Biplane Rig running rigging

Discussion in 'Boat Design' started by endeavor, Oct 27, 2014.

  1. endeavor
    Joined: Dec 2013
    Posts: 16
    Likes: 0, Points: 1, Legacy Rep: 10
    Location: New York City (NY)

    endeavor Junior Member

    Hi all,
    I am very curious as to how the sheets, vangs, outhauls, etc. are set up on a biplane rigged catamaran.
    It is relatively easy to run the rigging to one point on a cruising cat such as a lagoon, gunboat, etc. because it all goes to one place. However, if the rigging has to be set up to be sailed from two places like on the sig 45, or extreme 40's etc. it becomes a whole lot more difficult. Now, what if there are two rigs - a biplane rig setup - that have to be able to be trimmed from each hull. Ideally you should be able to have control over everything without having to leave the cockpit - regardless of which hull you are situated in, but I have no idea as to how this would be set up.
    I have been looking around, but could not find the answer to my question.
    Any help would be appreciated.
    --
    Endeavor
     
  2. rob denney
    Joined: Feb 2005
    Posts: 755
    Likes: 111, Points: 43, Legacy Rep: 436
    Location: Australia

    rob denney Senior Member

    We built the rigs for a 40' cat and have a couple more under way. Leading the halyards etc aft can be done with either a stub mast which does not rotate, or a sleeve outside the mast between the bearings. The latter has the lines running through sheaves in the bottom bearing.

    All our rigs have the booms rigidly fixed to the mast so vangs and high sheet tensions are not required. The mainsheets are usually 2:1, sheeted to the bimini with the lines lead back to the helm position.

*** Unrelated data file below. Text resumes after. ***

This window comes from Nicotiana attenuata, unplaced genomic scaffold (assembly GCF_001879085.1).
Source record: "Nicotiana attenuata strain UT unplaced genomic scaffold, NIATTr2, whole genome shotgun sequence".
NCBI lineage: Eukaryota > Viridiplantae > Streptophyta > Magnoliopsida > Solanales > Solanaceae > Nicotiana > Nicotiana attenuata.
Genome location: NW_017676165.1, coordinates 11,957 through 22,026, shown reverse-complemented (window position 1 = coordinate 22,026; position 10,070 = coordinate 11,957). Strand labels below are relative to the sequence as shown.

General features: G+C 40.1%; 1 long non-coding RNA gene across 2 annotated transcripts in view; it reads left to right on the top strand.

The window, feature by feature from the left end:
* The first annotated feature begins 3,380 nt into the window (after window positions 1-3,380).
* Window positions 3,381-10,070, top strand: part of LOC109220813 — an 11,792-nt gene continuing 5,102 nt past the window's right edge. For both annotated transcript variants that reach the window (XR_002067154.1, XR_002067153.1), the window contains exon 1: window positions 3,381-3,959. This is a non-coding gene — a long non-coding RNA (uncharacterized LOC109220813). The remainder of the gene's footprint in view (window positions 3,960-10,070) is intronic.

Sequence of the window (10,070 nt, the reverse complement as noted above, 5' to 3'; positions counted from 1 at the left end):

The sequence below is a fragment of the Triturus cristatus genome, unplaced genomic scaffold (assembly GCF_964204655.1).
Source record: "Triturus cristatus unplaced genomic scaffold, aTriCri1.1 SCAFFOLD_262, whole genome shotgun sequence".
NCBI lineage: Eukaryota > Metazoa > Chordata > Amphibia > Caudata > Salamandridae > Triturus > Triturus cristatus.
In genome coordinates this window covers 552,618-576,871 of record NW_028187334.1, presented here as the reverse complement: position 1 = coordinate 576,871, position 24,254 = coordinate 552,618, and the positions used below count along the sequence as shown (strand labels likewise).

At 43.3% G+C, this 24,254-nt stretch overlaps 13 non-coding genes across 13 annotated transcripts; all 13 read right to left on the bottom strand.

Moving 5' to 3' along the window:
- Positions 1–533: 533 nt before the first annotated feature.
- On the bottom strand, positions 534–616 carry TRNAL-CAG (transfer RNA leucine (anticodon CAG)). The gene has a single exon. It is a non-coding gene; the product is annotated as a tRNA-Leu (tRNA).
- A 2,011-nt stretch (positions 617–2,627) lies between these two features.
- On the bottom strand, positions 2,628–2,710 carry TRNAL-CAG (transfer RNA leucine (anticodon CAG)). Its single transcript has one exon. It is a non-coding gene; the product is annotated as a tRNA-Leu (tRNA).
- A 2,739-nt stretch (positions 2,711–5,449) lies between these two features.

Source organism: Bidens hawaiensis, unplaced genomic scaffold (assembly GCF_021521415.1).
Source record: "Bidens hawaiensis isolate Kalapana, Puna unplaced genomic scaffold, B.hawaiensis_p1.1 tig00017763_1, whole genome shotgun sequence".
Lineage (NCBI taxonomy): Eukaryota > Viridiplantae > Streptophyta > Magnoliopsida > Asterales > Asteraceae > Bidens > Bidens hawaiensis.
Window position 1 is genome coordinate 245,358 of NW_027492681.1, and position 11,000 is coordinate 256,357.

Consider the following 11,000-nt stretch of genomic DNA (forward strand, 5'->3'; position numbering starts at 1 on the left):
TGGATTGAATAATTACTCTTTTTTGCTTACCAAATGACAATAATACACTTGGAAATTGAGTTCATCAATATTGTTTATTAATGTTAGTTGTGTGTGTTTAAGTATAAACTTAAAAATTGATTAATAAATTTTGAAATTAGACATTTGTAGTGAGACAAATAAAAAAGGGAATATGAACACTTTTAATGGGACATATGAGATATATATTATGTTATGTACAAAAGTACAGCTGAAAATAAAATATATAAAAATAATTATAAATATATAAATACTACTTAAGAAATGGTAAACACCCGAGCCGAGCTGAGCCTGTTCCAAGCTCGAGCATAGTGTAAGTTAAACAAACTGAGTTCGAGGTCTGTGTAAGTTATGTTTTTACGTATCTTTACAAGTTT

Incidentally, the rigs on the first cat the same sail area as the standard rig. They were so powerful, the owner chopped 14' off each one. The boat still performs extremely well.

    Interestingly, the 2nd and 3rd boats have hinges just above the booms so the mast can be lowered to get under bridges.

    rob
    www.etamax.com.au
     
  3. endeavor
    Joined: Dec 2013
    Posts: 16
    Likes: 0, Points: 1, Legacy Rep: 10
    Location: New York City (NY)

    endeavor Junior Member

    Thank you Rob Denny for responding. That is a great idea of running the halyards through a sleeve and then to the cockpit. I was never particularly fond of the halyard winches on the mast - especially while single handing in heavy seas and trying to reef. Its just easier and much more convenient to be able to do everything from one place.
    However, I do not understand how the twist of the sail would be controlled (especially with a square top) without a vang. Is the sail raised and lowered via halyard and downhaul until an optimal position is reached?
    Were you part of the design team for the rig of the spitfire? if so, very impressive.

    My next question is how the sheets should be led so that they can independently be controlled from both cockpits of a biplane catamaran (something like the Mediatis). ideally a loop could be led through a network of pulleys, but I don't like the idea of knots, the connection at the end of the loop, snagging, and maintenance... What do you guys think? Im sure it's been done before - I just cant seem to find it.
     
    Last edited: Oct 28, 2014
Loading...
Forum posts represent the experience, opinion, and view of individual users. Boat Design Net does not necessarily endorse nor share the view of each individual post.
When making potentially dangerous or financial decisions, always employ and consult appropriate professionals. Your circumstances or experience may be different.